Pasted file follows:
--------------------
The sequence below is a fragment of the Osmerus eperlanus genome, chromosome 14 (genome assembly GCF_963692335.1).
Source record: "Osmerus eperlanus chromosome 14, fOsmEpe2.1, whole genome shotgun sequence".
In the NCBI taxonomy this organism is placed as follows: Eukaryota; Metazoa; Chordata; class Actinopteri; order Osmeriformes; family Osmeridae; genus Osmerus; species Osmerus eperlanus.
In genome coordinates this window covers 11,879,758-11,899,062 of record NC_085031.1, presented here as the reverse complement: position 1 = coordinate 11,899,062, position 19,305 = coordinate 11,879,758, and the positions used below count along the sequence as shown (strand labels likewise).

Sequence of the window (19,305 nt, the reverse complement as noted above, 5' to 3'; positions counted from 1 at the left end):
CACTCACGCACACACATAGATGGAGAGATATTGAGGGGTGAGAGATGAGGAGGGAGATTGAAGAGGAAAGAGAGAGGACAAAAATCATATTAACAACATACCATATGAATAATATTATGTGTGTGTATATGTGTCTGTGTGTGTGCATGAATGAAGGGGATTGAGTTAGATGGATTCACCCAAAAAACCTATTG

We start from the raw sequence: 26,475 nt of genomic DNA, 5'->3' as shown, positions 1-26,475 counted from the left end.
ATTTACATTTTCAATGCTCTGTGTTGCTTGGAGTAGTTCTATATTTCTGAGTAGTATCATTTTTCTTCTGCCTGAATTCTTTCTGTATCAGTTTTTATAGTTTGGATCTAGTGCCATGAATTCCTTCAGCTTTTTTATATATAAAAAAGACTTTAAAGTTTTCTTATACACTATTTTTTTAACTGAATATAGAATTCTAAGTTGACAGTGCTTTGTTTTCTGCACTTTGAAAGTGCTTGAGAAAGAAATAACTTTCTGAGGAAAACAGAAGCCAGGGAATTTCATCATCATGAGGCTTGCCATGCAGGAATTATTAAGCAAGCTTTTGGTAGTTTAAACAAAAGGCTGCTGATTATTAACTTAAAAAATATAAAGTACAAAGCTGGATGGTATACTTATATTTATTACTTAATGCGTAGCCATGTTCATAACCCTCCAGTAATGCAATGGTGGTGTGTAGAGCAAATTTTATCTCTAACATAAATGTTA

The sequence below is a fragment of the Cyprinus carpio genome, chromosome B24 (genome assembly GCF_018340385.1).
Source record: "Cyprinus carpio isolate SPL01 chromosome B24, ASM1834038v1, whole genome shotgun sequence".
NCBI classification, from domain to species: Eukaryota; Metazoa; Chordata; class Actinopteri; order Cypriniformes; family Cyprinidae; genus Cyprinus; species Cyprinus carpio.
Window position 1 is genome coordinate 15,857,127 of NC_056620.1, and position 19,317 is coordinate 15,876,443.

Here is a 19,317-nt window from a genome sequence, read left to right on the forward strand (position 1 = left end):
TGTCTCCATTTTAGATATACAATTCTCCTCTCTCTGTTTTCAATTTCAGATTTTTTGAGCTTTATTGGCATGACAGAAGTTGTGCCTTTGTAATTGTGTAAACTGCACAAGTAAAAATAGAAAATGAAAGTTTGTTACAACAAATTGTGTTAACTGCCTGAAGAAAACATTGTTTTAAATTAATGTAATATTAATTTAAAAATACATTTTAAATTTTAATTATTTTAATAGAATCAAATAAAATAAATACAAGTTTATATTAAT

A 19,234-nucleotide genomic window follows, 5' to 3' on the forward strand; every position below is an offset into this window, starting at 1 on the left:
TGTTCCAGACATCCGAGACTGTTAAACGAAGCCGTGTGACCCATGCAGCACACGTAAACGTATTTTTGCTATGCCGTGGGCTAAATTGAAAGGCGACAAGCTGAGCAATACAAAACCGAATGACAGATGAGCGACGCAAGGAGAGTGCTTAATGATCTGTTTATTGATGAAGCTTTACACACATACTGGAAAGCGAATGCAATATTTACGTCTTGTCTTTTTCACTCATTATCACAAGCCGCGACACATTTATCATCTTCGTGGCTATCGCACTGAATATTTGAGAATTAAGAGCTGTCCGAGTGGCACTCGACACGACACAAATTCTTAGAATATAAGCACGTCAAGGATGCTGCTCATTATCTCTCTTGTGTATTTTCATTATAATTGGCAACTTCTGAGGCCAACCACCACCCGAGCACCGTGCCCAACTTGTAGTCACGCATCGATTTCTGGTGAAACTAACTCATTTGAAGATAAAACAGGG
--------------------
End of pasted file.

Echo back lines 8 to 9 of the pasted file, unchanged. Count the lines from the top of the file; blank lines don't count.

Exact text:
ATTTACATTTTCAATGCTCTGTGTTGCTTGGAGTAGTTCTATATTTCTGAGTAGTATCATTTTTCTTCTGCCTGAATTCTTTCTGTATCAGTTTTTATAGTTTGGATCTAGTGCCATGAATTCCTTCAGCTTTTTTATATATAAAAAAGACTTTAAAGTTTTCTTATACACTATTTTTTTAACTGAATATAGAATTCTAAGTTGACAGTGCTTTGTTTTCTGCACTTTGAAAGTGCTTGAGAAAGAAATAACTTTCTGAGGAAAACAGAAGCCAGGGAATTTCATCATCATGAGGCTTGCCATGCAGGAATTATTAAGCAAGCTTTTGGTAGTTTAAACAAAAGGCTGCTGATTATTAACTTAAAAAATATAAAGTACAAAGCTGGATGGTATACTTATATTTATTACTTAATGCGTAGCCATGTTCATAACCCTCCAGTAATGCAATGGTGGTGTGTAGAGCAAATTTTATCTCTAACATAAATGTTA

The sequence below is a fragment of the Cyprinus carpio genome, chromosome B24 (genome assembly GCF_018340385.1).